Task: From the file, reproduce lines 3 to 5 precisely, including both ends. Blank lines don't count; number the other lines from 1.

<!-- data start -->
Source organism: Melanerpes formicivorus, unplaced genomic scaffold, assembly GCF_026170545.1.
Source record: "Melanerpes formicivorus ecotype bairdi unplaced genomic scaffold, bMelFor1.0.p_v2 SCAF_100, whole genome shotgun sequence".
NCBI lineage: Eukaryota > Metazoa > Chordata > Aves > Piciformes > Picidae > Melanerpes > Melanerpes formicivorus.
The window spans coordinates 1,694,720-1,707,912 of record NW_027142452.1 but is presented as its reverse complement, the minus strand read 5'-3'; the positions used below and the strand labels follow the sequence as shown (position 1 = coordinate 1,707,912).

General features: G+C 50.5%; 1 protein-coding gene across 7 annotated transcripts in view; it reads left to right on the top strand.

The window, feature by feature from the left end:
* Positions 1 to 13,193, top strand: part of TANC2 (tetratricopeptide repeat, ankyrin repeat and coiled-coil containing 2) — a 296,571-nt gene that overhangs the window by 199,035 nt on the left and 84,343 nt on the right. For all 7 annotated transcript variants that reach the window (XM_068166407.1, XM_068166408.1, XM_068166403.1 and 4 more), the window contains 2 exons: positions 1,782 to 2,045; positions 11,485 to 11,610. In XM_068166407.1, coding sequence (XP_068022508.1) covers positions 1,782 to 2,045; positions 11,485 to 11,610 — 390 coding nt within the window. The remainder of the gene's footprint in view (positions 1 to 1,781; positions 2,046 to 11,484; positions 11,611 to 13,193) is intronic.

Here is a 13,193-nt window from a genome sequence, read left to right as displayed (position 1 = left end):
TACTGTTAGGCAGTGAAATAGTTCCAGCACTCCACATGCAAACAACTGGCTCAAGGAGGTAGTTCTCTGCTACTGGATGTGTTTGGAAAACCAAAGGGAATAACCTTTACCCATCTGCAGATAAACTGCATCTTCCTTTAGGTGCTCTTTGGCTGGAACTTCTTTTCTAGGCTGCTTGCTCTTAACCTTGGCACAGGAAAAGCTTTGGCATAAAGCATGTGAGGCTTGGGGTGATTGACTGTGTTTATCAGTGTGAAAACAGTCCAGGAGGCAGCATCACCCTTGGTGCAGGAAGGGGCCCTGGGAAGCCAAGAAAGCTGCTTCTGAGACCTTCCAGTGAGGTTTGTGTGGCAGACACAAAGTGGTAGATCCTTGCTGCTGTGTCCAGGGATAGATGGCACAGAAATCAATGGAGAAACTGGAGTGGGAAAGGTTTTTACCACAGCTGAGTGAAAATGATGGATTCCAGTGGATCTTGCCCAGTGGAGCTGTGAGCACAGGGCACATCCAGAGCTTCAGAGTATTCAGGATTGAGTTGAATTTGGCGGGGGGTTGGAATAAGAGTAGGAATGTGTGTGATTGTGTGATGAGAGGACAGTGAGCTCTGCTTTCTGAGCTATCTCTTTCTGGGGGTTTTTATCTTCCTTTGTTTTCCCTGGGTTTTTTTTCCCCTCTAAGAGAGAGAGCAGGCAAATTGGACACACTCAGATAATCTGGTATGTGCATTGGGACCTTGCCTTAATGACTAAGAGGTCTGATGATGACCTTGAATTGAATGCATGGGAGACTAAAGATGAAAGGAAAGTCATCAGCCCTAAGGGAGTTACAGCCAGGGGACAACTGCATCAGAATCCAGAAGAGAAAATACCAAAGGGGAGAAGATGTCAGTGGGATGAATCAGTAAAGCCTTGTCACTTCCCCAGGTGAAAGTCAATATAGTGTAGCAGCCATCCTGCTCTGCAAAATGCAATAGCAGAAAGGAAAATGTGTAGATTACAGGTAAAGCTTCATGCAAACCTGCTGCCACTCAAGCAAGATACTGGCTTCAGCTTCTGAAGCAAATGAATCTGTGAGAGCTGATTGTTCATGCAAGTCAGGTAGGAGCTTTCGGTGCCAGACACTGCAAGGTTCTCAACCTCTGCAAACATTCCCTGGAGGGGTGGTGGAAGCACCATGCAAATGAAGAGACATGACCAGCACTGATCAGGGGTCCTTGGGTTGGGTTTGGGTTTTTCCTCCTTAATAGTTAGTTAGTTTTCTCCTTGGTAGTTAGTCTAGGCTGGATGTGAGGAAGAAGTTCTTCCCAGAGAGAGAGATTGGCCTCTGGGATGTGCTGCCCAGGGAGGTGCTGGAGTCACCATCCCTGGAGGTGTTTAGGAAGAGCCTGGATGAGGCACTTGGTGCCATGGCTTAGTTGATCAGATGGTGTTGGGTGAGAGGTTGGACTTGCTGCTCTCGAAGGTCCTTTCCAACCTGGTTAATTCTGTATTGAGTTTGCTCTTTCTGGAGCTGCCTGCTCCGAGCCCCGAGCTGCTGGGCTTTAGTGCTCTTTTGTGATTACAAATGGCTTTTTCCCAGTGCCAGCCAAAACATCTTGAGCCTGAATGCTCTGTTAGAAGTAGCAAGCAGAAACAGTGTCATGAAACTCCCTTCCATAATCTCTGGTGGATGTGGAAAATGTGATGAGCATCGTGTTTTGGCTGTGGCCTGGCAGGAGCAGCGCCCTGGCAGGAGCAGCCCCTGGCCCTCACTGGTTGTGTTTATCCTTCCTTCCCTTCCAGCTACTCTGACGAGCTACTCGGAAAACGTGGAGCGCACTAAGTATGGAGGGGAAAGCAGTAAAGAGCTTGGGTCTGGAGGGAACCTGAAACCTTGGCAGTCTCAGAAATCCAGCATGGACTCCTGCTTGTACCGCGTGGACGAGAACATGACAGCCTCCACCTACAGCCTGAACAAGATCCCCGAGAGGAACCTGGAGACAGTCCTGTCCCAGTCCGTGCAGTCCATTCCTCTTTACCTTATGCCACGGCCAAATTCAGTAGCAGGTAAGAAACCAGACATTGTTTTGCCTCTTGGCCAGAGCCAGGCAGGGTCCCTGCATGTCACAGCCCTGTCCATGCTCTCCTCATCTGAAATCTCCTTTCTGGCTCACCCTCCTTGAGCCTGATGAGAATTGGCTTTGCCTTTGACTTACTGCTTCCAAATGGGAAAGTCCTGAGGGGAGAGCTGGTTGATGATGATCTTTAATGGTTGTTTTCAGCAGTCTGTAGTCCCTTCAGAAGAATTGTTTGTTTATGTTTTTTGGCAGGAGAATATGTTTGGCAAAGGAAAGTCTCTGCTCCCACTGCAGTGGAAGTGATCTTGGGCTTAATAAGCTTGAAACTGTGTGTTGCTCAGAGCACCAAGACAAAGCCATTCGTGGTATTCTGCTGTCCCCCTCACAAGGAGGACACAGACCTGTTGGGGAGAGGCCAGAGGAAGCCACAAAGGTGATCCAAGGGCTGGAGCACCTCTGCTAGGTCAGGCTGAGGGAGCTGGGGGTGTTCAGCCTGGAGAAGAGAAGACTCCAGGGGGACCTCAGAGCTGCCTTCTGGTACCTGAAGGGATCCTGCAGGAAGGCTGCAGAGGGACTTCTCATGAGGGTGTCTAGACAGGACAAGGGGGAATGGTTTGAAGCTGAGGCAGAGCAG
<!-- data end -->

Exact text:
NCBI lineage: Eukaryota > Metazoa > Chordata > Aves > Piciformes > Picidae > Melanerpes > Melanerpes formicivorus.
The window spans coordinates 1,694,720-1,707,912 of record NW_027142452.1 but is presented as its reverse complement, the minus strand read 5'-3'; the positions used below and the strand labels follow the sequence as shown (position 1 = coordinate 1,707,912).

General features: G+C 50.5%; 1 protein-coding gene across 7 annotated transcripts in view; it reads left to right on the top strand.